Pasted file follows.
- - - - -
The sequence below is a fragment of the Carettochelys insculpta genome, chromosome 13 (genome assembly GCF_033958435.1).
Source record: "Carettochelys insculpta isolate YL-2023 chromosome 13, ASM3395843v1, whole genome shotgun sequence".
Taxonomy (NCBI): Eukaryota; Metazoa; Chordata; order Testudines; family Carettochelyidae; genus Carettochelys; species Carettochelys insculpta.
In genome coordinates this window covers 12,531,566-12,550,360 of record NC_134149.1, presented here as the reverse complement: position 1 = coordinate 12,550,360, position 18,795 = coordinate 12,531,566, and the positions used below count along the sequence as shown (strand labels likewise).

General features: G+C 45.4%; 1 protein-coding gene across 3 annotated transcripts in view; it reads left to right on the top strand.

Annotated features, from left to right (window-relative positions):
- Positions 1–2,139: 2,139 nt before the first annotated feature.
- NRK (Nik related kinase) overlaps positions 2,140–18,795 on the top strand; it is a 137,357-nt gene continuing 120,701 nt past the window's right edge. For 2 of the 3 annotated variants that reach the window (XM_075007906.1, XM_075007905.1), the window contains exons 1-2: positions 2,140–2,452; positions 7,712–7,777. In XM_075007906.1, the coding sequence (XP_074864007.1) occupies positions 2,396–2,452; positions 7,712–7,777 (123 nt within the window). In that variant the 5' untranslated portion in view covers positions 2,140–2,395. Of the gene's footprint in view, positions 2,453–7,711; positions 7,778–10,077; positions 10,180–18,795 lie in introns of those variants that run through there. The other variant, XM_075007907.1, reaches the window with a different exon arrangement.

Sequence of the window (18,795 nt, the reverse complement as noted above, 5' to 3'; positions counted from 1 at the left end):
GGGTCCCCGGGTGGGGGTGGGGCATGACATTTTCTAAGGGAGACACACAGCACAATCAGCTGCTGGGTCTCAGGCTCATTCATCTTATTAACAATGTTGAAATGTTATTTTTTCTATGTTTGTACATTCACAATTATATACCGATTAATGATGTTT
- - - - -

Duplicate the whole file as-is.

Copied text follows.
The sequence below is a fragment of the Carettochelys insculpta genome, chromosome 13 (genome assembly GCF_033958435.1).
Source record: "Carettochelys insculpta isolate YL-2023 chromosome 13, ASM3395843v1, whole genome shotgun sequence".
Taxonomy (NCBI): Eukaryota; Metazoa; Chordata; order Testudines; family Carettochelyidae; genus Carettochelys; species Carettochelys insculpta.
In genome coordinates this window covers 12,531,566-12,550,360 of record NC_134149.1, presented here as the reverse complement: position 1 = coordinate 12,550,360, position 18,795 = coordinate 12,531,566, and the positions used below count along the sequence as shown (strand labels likewise).

General features: G+C 45.4%; 1 protein-coding gene across 3 annotated transcripts in view; it reads left to right on the top strand.

Annotated features, from left to right (window-relative positions):
- Positions 1–2,139: 2,139 nt before the first annotated feature.
- NRK (Nik related kinase) overlaps positions 2,140–18,795 on the top strand; it is a 137,357-nt gene continuing 120,701 nt past the window's right edge. For 2 of the 3 annotated variants that reach the window (XM_075007906.1, XM_075007905.1), the window contains exons 1-2: positions 2,140–2,452; positions 7,712–7,777. In XM_075007906.1, the coding sequence (XP_074864007.1) occupies positions 2,396–2,452; positions 7,712–7,777 (123 nt within the window). In that variant the 5' untranslated portion in view covers positions 2,140–2,395. Of the gene's footprint in view, positions 2,453–7,711; positions 7,778–10,077; positions 10,180–18,795 lie in introns of those variants that run through there. The other variant, XM_075007907.1, reaches the window with a different exon arrangement.

Sequence of the window (18,795 nt, the reverse complement as noted above, 5' to 3'; positions counted from 1 at the left end):
GGGTCCCCGGGTGGGGGTGGGGCATGACATTTTCTAAGGGAGACACACAGCACAATCAGCTGCTGGGTCTCAGGCTCATTCATCTTATTAACAATGTTGAAATGTTATTTTTTCTATGTTTGTACATTCACAATTATATACCGATTAATGATGTTT